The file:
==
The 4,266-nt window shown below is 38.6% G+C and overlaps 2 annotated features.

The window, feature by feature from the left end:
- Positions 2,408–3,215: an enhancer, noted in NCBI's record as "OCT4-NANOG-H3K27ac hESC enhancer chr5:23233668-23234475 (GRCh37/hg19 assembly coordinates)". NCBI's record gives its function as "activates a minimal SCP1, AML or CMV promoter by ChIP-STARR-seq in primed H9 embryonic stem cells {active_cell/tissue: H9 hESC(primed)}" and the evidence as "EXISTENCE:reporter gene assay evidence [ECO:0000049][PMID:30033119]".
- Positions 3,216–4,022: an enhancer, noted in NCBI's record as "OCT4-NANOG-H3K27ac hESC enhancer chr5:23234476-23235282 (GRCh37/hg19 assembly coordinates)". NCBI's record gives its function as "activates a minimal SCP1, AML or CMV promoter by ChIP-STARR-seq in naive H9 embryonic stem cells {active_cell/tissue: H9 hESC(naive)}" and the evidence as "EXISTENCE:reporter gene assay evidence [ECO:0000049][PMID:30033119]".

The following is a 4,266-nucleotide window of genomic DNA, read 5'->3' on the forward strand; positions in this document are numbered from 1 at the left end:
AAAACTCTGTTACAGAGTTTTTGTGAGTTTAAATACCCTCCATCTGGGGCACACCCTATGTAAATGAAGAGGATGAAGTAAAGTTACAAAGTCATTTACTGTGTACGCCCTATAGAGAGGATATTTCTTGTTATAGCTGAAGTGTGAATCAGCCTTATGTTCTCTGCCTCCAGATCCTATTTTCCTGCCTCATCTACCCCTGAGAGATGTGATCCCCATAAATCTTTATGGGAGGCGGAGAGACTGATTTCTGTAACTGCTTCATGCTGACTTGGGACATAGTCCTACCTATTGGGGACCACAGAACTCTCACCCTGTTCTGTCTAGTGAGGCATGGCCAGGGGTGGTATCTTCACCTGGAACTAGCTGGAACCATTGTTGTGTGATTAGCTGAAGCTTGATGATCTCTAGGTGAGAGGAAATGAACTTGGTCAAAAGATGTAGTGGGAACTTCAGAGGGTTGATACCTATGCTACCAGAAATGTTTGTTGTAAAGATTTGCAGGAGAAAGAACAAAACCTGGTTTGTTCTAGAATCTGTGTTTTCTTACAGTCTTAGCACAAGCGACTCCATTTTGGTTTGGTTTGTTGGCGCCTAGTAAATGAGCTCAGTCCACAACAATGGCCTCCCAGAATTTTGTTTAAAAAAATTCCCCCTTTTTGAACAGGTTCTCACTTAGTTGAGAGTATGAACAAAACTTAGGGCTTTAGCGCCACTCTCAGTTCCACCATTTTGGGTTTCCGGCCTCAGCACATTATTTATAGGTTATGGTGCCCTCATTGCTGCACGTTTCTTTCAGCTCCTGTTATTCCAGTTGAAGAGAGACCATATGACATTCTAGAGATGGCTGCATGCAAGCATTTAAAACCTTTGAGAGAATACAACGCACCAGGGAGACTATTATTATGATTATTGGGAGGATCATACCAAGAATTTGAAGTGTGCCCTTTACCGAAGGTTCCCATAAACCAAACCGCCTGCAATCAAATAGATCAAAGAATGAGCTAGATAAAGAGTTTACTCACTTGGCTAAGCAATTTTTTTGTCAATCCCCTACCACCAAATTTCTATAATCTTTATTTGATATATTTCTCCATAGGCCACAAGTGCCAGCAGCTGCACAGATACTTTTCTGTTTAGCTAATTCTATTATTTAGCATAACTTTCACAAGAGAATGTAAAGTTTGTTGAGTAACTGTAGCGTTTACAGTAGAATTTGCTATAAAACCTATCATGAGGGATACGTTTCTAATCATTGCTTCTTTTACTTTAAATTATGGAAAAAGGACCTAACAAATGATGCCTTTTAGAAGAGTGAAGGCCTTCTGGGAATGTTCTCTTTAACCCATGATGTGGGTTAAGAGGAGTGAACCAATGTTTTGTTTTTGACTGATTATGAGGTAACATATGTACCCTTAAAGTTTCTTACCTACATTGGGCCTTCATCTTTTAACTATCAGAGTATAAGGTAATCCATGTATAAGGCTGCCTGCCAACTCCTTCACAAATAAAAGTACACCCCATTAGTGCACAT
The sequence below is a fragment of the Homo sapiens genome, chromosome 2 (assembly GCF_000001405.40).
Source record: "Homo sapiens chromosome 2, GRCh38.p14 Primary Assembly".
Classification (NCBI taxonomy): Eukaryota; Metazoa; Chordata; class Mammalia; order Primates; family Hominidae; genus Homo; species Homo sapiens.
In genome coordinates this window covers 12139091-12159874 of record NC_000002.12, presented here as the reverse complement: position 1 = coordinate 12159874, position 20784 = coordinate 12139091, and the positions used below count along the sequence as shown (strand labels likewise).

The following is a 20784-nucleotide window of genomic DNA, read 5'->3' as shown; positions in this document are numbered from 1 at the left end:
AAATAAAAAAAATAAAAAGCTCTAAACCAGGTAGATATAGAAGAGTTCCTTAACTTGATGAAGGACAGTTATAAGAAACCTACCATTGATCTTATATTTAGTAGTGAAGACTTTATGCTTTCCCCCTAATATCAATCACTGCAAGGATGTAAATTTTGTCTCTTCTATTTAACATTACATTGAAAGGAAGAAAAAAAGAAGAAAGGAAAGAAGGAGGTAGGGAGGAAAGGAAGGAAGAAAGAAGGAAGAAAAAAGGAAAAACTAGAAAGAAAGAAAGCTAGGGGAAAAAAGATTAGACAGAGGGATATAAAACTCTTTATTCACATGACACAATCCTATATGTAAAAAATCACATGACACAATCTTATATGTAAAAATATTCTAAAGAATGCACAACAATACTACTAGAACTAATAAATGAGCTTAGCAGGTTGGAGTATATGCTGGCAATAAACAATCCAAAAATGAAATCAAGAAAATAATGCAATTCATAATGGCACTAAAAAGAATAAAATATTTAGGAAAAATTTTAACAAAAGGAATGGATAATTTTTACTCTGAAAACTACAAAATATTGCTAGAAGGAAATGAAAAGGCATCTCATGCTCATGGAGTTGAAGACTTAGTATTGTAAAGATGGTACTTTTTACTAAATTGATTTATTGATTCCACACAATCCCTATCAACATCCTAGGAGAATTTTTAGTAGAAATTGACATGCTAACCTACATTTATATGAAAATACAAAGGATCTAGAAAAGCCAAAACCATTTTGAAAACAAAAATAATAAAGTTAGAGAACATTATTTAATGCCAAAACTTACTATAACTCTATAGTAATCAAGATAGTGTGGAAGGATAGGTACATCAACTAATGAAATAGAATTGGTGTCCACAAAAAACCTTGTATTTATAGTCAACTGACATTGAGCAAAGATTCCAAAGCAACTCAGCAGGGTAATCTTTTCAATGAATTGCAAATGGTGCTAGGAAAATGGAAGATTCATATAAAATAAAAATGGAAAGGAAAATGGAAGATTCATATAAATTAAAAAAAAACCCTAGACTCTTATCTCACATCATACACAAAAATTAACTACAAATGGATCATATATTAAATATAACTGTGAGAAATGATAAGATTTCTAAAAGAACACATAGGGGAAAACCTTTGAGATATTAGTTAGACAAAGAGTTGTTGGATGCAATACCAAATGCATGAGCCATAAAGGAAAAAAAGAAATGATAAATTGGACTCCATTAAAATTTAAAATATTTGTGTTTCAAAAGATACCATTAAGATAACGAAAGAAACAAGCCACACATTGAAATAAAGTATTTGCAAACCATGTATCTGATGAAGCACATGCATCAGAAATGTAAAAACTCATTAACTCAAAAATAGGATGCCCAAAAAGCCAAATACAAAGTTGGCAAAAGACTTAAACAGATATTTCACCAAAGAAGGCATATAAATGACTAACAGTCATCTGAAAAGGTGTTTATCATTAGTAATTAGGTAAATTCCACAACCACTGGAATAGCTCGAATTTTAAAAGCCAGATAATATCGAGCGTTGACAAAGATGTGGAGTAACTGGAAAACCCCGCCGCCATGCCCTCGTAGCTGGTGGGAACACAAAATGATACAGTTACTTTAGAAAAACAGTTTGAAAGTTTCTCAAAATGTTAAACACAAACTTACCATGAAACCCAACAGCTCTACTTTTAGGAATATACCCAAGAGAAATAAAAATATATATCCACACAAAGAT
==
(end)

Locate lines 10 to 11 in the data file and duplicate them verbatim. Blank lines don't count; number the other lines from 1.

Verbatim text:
In genome coordinates this window covers 12139091-12159874 of record NC_000002.12, presented here as the reverse complement: position 1 = coordinate 12159874, position 20784 = coordinate 12139091, and the positions used below count along the sequence as shown (strand labels likewise).

The following is a 20784-nucleotide window of genomic DNA, read 5'->3' as shown; positions in this document are numbered from 1 at the left end: